EIS is a tax relief scheme created by the UK Government to encourage investment into startups and early-stage businesses.
As an investor, EIS benefits you by offering potentially significant income tax and capital gains reliefs when you make an investment into an EIS eligible startup or business.
As a business, EIS benefits you by making your company a more attractive and less risky investment opportunity to investors. In this article, we outline some benefits and examples of EIS tax relief, but please bear in mind that Seedrs is not authorised to give tax advice, and what applies to you will depend on your individual circumstances, so please be sure to get independent tax advice.
What are the EIS Tax Relief Benefits for Investors?
When you invest into an EIS eligible company, you can receive tax benefits in the following ways:
EIS Income Tax Relief:
You can claim back up to 30% of the value of your investment in the form of income tax relief. Therefore if you make an investment of £10,000 you can save £3,000 in income tax.
EIS Capital Gains Tax Relief:
If you hold the shares for at least 3 years, then all gains that accrue on those shares may be exempt from Capital Gains Tax when you come to sell them. Therefore, if you buy your shares for £10,000 and in 3 years they are worth £30,000, you will not have to pay capital gains tax on the £20,000 gain if you decide to sell your shares. Please note that is is an example only, and due to startup equity being a high risk asset class, your investment value can also decrease over time.
You will not have to pay Capital Gains Tax until a later date if you dispose of an asset (any asset) and use the gain you made on that asset to invest in shares in a company that qualifies for EIS. You will usually have to pay the Capital Gains Tax when you dispose of the EIS shares.
EIS Loss Relief:
If the business performs poorly and you lose money on your investment, you may claim loss relief.
The loss relief you can claim is at the equivalent rate to the highest rate of income tax you pay. So if you pay income tax at a rate of 45%, you can claim to 45% of your net loss in income tax relief.
For example, if you make a £10,000 investment and the business fails meaning your investment is no longer worth anything you could claim loss relief. Firstly you could claim the 30% income tax relief (£3,000 in this example). You can then claim loss relief on the remaining £7,000 of an amount equal to your income tax bracket – in this scenario 45% or £3,150, meaning you total loss is only £3,850.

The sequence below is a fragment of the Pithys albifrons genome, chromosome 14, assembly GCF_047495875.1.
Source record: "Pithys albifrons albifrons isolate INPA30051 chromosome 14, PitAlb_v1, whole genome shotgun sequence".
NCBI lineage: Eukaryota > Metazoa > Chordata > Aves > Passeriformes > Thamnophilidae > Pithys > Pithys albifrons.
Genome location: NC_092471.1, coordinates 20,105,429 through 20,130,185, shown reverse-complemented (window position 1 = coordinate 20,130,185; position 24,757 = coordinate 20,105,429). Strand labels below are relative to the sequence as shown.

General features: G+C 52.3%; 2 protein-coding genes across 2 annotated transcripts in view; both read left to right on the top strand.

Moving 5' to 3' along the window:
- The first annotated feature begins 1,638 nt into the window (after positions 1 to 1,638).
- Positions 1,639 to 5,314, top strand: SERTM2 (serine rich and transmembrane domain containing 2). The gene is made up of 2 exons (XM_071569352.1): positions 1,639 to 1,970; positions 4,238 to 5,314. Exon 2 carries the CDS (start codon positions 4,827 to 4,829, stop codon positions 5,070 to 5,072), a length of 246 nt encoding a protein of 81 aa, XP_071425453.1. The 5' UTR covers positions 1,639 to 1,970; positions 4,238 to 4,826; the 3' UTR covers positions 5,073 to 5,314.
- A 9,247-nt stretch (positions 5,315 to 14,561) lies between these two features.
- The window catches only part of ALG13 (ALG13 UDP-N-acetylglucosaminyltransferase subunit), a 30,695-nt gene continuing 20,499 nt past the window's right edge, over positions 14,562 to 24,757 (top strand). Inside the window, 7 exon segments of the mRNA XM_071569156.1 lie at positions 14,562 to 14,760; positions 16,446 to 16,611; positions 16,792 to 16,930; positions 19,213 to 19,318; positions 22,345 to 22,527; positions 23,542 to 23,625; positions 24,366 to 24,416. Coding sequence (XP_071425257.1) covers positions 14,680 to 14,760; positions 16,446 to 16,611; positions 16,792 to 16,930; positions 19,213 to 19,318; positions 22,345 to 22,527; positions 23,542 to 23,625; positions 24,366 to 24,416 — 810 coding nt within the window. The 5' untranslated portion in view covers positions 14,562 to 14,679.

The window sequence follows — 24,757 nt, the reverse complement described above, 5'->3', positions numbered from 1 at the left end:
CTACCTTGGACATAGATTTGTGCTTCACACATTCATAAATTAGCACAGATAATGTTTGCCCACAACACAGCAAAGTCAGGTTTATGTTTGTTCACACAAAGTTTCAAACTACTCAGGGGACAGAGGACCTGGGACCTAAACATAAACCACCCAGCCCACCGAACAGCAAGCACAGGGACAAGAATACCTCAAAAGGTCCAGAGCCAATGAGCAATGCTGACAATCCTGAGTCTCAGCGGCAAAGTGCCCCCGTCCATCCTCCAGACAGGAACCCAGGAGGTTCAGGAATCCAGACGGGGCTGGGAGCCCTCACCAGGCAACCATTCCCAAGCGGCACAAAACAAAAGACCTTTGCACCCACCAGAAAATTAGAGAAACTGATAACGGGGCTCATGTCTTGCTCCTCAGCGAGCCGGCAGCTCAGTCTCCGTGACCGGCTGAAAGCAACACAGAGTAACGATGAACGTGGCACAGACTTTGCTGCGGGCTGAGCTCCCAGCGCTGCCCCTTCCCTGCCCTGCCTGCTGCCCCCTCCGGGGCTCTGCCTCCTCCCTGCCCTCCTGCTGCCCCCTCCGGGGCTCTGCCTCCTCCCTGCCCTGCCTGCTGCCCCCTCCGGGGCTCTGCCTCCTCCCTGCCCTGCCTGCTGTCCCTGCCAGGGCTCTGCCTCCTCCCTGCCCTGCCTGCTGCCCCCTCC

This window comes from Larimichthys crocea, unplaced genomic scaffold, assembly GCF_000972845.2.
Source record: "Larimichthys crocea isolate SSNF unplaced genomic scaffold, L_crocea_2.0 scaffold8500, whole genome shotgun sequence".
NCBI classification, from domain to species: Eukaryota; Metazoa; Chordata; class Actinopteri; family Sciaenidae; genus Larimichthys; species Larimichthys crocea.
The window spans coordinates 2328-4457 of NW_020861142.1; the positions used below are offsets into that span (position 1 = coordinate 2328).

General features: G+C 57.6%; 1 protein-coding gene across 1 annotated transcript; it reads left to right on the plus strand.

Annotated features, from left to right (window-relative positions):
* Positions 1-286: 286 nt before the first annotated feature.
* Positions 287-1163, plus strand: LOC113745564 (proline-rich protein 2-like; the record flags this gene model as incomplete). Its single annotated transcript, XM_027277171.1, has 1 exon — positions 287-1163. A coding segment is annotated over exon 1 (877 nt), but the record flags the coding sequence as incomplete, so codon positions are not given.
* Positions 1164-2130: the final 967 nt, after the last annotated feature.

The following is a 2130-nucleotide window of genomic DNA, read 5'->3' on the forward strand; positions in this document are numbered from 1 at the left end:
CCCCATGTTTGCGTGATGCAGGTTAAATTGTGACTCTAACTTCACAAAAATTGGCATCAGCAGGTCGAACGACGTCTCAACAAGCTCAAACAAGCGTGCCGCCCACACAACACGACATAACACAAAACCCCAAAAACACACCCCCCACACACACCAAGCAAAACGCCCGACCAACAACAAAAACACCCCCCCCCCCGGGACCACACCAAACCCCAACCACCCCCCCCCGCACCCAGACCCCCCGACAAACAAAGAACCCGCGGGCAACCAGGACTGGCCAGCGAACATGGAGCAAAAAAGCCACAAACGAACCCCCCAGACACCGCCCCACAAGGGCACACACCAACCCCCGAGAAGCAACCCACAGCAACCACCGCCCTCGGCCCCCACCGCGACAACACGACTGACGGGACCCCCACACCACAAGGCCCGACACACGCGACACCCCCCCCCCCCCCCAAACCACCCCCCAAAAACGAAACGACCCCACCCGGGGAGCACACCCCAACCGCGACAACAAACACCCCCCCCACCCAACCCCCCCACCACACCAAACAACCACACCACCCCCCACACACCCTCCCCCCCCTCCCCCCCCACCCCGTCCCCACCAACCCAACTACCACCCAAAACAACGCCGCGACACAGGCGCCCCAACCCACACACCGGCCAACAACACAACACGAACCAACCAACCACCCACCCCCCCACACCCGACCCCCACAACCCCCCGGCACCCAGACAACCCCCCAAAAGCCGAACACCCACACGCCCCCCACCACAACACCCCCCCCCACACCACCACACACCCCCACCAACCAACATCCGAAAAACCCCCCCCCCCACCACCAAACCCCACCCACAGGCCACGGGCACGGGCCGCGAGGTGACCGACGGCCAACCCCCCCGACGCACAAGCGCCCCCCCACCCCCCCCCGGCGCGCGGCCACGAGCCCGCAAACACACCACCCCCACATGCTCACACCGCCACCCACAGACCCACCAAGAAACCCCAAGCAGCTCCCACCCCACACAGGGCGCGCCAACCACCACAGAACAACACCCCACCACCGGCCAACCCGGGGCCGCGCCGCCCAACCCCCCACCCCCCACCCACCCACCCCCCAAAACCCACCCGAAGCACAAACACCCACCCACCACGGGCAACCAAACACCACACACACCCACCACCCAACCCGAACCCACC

Applying tax relief to a previous year (carry-back):
You can treat some or all of the shares as being issued in the preceding tax year, as long as you had not reached the limit for the value of EIS shares purchased (£1,000,000) in that year.
If, for example, you invest £10,000 in an EIS eligible company in the 2018-19 tax year, your income tax relief would be £3000 (30% of £10,000). You can apply to have that £3,000 carried back to the previous tax year (2017-2018) and relieved against your tax in that year, as long as you had not acquired more than £1,000,000 worth of EIS shares in that year.
EIS Inheritance Tax Relief:
You can generally claim Inheritance Tax relief of 100% after two years of holding the EIS shares. This means that any liability for Inheritance Tax is reduced or eliminated in respect of such shares. However, this relief is not available if the shares are listed on a recognised stock exchange.
If you’re unclear on how this works for you, have a look at some of the examples below or use our EIS tax relief calculator.
What are the EIS Tax Relief Rules for Investors?
To qualify for these tax benefits, investors must abide by the following rules:
You can only invest up to a maximum of £1 million in any number of qualifying companies in each tax year.
You must hold the shares for a minimum of 3 years. If you sell or gift the shares within the 3 year period, you will be subject to relief clawback.
You can not carry-forward your EIS tax relief.
You must be a UK taxpayer.
You must not be connected to the EIS company (the meaning of connected being: (i) an employee (ii) partner (iii) a paid director)
You must be buying brand new shares that are not already on the market.